Greenpeace has been cleared of environmental breaches after dropping boulders on the seabed in a celebrity-backed operation to protect marine life, with a judge saying prosecution was not in the public interest.

The Marine Management Organisation (MMO) started proceedings against the campaign group – and its chief executive, John Sauven – after it put in place anti-trawling measures in the English Channel.

The Offshore Brighton area, 28 miles off the coast, was designated a Marine Conservation Zone, with its coarse sands and gravel hosting a diverse range of species.

Boulder campaign by Greenpeace
The operation took place in February 2021 (Suzanne Plunkett/Greenpeace/PA)

Greenpeace dropped 20 granite boulders in the area, despite warnings from the MMO that it was not licensed to do so, in February 2021 because it felt the area needed protecting from trawlers.

Celebrities including Thandie Newton, Hugh Fearnley-Whittingstall, Paloma Faith, Bella Ramsey, Mark Rylance, Jarvis Cocker and Ranulph Fiennes backed the campaign and had their names on boulders.

The MMO announced it was bringing a prosecution against Greenpeace and began proceedings at Newcastle Crown Court – close to its headquarters in the city – with a five-day jury trial scheduled for June.

But at a hearing last month, Judge Edward Bindloss invited the MMO to reconsider, saying prosecution was not in the public interest.

The People’s Climate March – London
John Sauven, former executive director of Greenpeace, has also been cleared (Laura Lean/PA)

He said: “One of the ironies of this litigation is that both the MMO and Greenpeace are committed to improving the marine environment.”

He added: “The parties in this case should be allies, not antagonists. They should be acting in harmony given their stated purpose and objectives are the same.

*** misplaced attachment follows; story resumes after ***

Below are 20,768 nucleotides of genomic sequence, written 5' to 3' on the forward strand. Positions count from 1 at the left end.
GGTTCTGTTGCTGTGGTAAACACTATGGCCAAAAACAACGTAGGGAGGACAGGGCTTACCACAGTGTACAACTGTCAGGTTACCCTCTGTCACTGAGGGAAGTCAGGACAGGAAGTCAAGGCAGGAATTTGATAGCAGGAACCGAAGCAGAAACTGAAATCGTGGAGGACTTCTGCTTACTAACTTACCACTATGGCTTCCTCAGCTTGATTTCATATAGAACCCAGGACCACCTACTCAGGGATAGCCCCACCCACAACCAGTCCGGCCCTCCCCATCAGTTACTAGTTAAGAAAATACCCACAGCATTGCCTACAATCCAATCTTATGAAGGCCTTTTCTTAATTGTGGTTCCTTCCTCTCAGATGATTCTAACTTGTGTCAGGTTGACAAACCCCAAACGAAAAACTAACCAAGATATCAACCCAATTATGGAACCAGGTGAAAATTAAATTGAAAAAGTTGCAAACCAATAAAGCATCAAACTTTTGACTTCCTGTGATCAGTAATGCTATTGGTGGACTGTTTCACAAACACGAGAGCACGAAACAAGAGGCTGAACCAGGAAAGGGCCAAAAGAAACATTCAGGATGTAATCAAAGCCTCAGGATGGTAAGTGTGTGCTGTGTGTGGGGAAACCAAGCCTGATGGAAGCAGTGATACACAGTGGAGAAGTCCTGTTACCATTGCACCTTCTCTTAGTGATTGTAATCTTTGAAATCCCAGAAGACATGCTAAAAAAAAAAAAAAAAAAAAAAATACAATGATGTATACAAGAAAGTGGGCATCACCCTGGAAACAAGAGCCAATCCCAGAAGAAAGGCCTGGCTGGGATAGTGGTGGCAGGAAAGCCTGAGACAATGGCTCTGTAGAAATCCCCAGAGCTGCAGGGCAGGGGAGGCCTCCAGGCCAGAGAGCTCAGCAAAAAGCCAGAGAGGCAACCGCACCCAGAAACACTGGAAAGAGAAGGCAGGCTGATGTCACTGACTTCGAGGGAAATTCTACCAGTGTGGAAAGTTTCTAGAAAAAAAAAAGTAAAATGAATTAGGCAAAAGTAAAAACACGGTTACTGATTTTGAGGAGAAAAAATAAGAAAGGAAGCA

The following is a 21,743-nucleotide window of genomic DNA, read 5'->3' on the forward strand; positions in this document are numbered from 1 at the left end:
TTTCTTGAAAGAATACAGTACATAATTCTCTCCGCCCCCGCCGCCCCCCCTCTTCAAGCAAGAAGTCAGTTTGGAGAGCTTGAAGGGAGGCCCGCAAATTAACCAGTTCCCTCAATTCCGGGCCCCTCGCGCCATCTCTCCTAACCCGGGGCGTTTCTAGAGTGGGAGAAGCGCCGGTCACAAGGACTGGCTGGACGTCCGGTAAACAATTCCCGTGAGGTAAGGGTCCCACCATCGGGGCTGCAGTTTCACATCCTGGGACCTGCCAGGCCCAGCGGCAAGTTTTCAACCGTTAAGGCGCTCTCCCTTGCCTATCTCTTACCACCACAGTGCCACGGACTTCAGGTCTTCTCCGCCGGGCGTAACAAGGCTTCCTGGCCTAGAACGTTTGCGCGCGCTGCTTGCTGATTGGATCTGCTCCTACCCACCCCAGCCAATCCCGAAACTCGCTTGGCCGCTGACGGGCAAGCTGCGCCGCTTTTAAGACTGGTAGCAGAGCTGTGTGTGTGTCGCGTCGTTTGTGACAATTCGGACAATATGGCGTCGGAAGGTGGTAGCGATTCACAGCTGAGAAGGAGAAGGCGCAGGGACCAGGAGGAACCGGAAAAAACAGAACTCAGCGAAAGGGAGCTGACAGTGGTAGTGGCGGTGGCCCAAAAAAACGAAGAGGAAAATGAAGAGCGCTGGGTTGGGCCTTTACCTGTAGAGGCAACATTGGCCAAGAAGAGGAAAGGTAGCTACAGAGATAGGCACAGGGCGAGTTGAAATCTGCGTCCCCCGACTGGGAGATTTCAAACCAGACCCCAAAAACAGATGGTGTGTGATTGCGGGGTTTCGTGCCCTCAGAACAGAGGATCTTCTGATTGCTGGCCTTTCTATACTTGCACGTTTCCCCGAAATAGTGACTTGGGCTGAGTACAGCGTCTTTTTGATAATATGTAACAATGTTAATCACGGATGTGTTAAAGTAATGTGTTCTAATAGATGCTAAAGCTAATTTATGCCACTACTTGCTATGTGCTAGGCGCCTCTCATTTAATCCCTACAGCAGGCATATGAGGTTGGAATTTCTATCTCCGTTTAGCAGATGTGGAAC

“Greenpeace should be a supporter of the licensing regime and the MMO should support the prevention of any harmful deep sea fishing methods over important marine seabeds.

“It touches on the absurd that this litigation is happening at all.”

Judge Bindloss said deciding not to prosecute Greenpeace was not “favouritism by the MMO towards a well-known organisation” and the move would not set a precedent.

He said the boulders were not harmful to the marine environment and Greenpeace’s actions were not dangerous.

The judge said Greenpeace had given advance warnings of the operation and had marked the co-ordinates of each boulder, which had holes in so they could be lifted back off the seabed later.

The MMO considered its position and offered no evidence after Greenpeace and Mr Sauven pleaded not guilty to charges of undertaking marine activity without a licence.

Kirsty Brimelow QC, for Greenpeace, told a hearing at Newcastle Crown Court on Monday: “On behalf of Greenpeace, there is an acknowledgment that common sense has prevailed by the MMO and a welcoming of that common sense so that all can work to protect the marine environment.”

Outside court, Mr Sauven, who has now stepped down as executive director at Greenpeace UK, said: “Our action was designed to safely protect nature from destructive fishing in an area designated as protected but where the MMO is miserably failing to do its job.

“For them to waste court time and public money prosecuting us for doing exactly that is, as the judge said, absurd.

“This is a clear signal for the environment minister to take the urgent action needed to actively protect our oceans from industrial fishing, and stop licensing destructive ships and fishing methods in all of the UK’s Marine Protected Areas.”

Each side will pay its own costs.

The MMO said it expects Greenpeace to comply with marine licensing rules in the future.

A spokesman said: “Should unlicensed activity occur in the future, we will continue to investigate and will consider enforcement actions in line with our published compliance and enforcement strategy.”